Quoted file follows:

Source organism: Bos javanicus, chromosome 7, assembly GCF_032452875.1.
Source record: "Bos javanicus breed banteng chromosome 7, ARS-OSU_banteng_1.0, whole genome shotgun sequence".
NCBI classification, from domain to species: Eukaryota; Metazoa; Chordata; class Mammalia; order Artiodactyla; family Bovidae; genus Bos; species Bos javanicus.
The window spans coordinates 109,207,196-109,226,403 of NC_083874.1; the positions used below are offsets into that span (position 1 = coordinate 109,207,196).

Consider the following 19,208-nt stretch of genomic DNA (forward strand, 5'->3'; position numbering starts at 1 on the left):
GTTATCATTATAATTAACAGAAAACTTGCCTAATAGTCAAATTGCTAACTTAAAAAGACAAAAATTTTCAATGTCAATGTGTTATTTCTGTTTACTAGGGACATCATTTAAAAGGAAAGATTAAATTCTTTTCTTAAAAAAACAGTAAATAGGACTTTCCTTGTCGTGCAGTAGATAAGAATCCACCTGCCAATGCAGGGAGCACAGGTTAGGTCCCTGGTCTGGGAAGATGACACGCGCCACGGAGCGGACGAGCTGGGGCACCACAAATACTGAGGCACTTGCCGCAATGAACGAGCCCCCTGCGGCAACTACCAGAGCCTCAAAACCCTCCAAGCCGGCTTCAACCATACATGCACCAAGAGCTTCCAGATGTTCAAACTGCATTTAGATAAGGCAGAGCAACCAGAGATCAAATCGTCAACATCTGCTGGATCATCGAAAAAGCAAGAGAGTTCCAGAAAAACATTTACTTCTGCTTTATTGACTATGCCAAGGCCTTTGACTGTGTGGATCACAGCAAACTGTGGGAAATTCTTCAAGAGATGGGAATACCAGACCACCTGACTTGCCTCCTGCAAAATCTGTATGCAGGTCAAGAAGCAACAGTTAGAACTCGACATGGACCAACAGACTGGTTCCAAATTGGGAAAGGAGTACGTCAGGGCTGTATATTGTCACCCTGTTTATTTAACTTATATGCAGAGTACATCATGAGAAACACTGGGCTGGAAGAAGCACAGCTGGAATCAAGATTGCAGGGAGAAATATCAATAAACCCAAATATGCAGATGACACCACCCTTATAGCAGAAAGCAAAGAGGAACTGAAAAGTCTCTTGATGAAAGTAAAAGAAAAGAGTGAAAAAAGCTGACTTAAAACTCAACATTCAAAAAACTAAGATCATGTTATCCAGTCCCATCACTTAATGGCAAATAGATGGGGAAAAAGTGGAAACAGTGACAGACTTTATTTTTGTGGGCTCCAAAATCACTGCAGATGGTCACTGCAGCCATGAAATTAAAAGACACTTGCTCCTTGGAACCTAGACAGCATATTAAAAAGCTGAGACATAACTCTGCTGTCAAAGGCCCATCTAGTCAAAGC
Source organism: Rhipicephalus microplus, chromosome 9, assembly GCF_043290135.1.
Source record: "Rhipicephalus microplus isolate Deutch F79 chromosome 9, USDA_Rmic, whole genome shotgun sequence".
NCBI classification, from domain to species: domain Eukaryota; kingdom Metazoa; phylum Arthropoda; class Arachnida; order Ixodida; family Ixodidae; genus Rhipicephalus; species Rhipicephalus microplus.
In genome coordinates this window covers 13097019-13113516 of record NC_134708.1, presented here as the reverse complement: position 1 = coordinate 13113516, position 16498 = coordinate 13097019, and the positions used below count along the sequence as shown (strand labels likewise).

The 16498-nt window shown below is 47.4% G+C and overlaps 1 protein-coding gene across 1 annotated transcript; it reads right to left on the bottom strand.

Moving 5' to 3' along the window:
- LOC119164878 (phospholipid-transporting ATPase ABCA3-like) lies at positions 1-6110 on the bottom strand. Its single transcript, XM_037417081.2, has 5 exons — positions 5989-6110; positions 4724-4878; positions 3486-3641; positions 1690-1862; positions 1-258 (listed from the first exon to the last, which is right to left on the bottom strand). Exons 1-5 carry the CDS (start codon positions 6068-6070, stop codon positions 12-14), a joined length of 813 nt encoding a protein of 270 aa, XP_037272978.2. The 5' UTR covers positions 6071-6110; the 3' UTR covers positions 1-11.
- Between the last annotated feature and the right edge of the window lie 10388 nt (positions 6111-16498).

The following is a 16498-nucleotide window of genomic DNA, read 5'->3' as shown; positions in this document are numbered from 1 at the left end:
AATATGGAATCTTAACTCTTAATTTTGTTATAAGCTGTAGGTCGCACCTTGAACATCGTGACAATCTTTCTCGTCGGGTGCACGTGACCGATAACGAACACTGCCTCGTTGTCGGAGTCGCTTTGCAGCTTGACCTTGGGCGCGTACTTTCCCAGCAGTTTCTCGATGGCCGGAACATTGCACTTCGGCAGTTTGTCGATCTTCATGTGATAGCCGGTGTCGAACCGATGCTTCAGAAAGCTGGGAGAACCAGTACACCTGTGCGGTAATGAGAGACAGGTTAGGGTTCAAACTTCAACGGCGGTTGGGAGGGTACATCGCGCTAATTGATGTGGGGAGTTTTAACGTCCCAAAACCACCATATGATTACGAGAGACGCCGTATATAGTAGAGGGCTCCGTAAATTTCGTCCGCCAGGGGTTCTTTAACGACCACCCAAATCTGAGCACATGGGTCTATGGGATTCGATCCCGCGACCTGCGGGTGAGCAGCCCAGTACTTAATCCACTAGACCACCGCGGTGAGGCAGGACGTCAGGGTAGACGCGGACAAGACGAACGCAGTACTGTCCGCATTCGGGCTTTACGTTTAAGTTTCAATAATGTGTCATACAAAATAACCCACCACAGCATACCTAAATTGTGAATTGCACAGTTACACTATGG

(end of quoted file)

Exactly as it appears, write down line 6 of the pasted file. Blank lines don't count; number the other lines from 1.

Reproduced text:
GTTATCATTATAATTAACAGAAAACTTGCCTAATAGTCAAATTGCTAACTTAAAAAGACAAAAATTTTCAATGTCAATGTGTTATTTCTGTTTACTAGGGACATCATTTAAAAGGAAAGATTAAATTCTTTTCTTAAAAAAACAGTAAATAGGACTTTCCTTGTCGTGCAGTAGATAAGAATCCACCTGCCAATGCAGGGAGCACAGGTTAGGTCCCTGGTCTGGGAAGATGACACGCGCCACGGAGCGGACGAGCTGGGGCACCACAAATACTGAGGCACTTGCCGCAATGAACGAGCCCCCTGCGGCAACTACCAGAGCCTCAAAACCCTCCAAGCCGGCTTCAACCATACATGCACCAAGAGCTTCCAGATGTTCAAACTGCATTTAGATAAGGCAGAGCAACCAGAGATCAAATCGTCAACATCTGCTGGATCATCGAAAAAGCAAGAGAGTTCCAGAAAAACATTTACTTCTGCTTTATTGACTATGCCAAGGCCTTTGACTGTGTGGATCACAGCAAACTGTGGGAAATTCTTCAAGAGATGGGAATACCAGACCACCTGACTTGCCTCCTGCAAAATCTGTATGCAGGTCAAGAAGCAACAGTTAGAACTCGACATGGACCAACAGACTGGTTCCAAATTGGGAAAGGAGTACGTCAGGGCTGTATATTGTCACCCTGTTTATTTAACTTATATGCAGAGTACATCATGAGAAACACTGGGCTGGAAGAAGCACAGCTGGAATCAAGATTGCAGGGAGAAATATCAATAAACCCAAATATGCAGATGACACCACCCTTATAGCAGAAAGCAAAGAGGAACTGAAAAGTCTCTTGATGAAAGTAAAAGAAAAGAGTGAAAAAAGCTGACTTAAAACTCAACATTCAAAAAACTAAGATCATGTTATCCAGTCCCATCACTTAATGGCAAATAGATGGGGAAAAAGTGGAAACAGTGACAGACTTTATTTTTGTGGGCTCCAAAATCACTGCAGATGGTCACTGCAGCCATGAAATTAAAAGACACTTGCTCCTTGGAACCTAGACAGCATATTAAAAAGCTGAGACATAACTCTGCTGTCAAAGGCCCATCTAGTCAAAGC